Switch to SpeakEasy.net DSL

The Modular Manual Browser

Home Page
Manual: (NetBSD-6.1.5)
Apropos / Subsearch:
optional field

SCC(4)                     Kernel Interfaces Manual                     SCC(4)

     scc -- Zilog 8530 Serial Communications Controller interface

     scc* at ioasic? offset ?

     The scc driver provides support for the Zilog 8530 Serial Communications
     Controller (SCC) via the IOASIC found on DECstation 5000 models in the
     /100, /20, and /240 series (supported by NetBSD/pmax).

     Each SCC device has two serial ports.  The DECstation 5000 model 20
     provides one SCC device.  Other models provide two, but one port of each
     device is dedicated to mouse and keyboard input, respectively.

     Input and output for each line may set to one of following baud rates:
     50, 75, 110, 134.5, 150, 300, 600, 1200, 1800, 2400, 4800, 9600, 19200,
     38400, or 57600.

     Speeds up to 230400 are supported by the chip and the motherboard, but
     speeds higher than 57600 do not work reliably without an external clock


     The mapping from units to serial-hardware outlets is idiosyncratic.  The
     even ports are wired serial connectors and the odd-numbered ports are
     reserved for mouse and keyboard.

     On machines with one port like Personal DECstations, the single device is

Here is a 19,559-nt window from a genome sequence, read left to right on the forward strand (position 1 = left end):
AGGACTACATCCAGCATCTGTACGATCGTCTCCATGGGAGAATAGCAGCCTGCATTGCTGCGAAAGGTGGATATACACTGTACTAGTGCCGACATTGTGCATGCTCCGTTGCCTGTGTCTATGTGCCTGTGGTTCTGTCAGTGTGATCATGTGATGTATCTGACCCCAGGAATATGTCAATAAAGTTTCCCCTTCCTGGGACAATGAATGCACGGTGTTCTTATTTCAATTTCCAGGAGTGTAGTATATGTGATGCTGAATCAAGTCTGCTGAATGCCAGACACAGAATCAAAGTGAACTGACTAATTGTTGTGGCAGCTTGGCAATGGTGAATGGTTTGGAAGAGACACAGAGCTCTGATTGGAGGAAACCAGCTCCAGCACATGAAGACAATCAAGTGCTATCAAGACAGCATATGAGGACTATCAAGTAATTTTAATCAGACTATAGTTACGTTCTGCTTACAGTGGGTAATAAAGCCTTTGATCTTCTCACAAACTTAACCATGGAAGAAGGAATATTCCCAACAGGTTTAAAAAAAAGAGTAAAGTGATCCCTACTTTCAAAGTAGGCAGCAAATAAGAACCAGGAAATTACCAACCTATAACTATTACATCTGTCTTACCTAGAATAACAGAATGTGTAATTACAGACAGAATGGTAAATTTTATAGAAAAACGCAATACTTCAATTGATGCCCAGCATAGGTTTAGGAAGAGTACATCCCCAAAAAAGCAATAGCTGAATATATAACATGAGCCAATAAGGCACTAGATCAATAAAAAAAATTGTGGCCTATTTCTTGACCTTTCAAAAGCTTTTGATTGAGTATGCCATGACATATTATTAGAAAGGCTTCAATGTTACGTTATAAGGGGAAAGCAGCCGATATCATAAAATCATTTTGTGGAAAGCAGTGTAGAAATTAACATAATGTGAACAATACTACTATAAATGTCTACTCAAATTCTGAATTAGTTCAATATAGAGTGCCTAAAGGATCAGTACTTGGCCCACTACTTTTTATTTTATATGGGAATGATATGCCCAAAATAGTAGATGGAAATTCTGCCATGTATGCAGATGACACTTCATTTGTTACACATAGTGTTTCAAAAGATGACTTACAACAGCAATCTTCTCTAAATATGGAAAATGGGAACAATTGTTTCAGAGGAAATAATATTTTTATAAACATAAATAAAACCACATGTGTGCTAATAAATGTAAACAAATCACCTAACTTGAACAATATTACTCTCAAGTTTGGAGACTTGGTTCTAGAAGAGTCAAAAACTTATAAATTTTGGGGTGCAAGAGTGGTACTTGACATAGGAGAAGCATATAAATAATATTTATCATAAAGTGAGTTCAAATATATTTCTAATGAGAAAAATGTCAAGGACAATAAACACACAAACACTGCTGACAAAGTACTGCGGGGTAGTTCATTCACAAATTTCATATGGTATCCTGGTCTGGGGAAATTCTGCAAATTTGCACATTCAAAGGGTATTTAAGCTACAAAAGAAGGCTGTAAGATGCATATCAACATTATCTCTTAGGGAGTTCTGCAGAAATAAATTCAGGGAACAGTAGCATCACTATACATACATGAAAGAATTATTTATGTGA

On the 5000/1xx and 5000/2xx, the first serial port (default serial
     console) is ttyc and the second port is ttya.

     intro(4), ioasic(4), ttys(5), MAKEDEV(8)

     The scc driver first appeared in 4.4BSD.

     The scc driver was also used for the IOASIC SCC found in DEC Alpha model
     3000 TurboCHANNEL based systems; NetBSD/alpha has since been converted to
     use the machine-independent zstty(4).

     The IOASIC provides internal DMA channels that can be programmed to
     transfer up to 4096 bytes of data into, or out, of an SCC without further
     software intervention.  This feature of the IOASIC is not yet supported.

     The mapping from device-special files (major and minor number) to chip
     and port is arguably backwards.  ULTRIX tries to hide the hardware
     mapping, but NetBSD does not.  Users wanting to use ULTRIX compatible tty
     names /dev/tty0 and /dev/tty1 for the scc comm-port lines should make
     links or device-special files which match their hardware setup.

NetBSD 6.1.5                    April 24, 2003                    NetBSD 6.1.5